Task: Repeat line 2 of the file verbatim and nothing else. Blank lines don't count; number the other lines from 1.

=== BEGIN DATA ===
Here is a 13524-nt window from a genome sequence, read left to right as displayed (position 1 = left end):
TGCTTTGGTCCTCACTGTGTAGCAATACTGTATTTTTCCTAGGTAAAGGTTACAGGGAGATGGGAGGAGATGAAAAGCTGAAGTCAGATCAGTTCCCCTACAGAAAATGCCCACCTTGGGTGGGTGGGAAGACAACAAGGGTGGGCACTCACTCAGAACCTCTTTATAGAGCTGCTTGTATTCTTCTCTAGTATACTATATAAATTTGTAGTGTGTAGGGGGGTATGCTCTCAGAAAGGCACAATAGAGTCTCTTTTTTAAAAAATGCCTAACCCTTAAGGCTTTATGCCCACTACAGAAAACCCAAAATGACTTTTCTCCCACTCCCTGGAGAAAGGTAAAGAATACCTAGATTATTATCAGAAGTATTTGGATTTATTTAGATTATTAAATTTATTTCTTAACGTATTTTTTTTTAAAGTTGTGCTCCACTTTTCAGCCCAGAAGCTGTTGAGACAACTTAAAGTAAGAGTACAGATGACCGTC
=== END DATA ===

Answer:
TGCTTTGGTCCTCACTGTGTAGCAATACTGTATTTTTCCTAGGTAAAGGTTACAGGGAGATGGGAGGAGATGAAAAGCTGAAGTCAGATCAGTTCCCCTACAGAAAATGCCCACCTTGGGTGGGTGGGAAGACAACAAGGGTGGGCACTCACTCAGAACCTCTTTATAGAGCTGCTTGTATTCTTCTCTAGTATACTATATAAATTTGTAGTGTGTAGGGGGGTATGCTCTCAGAAAGGCACAATAGAGTCTCTTTTTTAAAAAATGCCTAACCCTTAAGGCTTTATGCCCACTACAGAAAACCCAAAATGACTTTTCTCCCACTCCCTGGAGAAAGGTAAAGAATACCTAGATTATTATCAGAAGTATTTGGATTTATTTAGATTATTAAATTTATTTCTTAACGTATTTTTTTTTAAAGTTGTGCTCCACTTTTCAGCCCAGAAGCTGTTGAGACAACTTAAAGTAAGAGTACAGATGACCGTC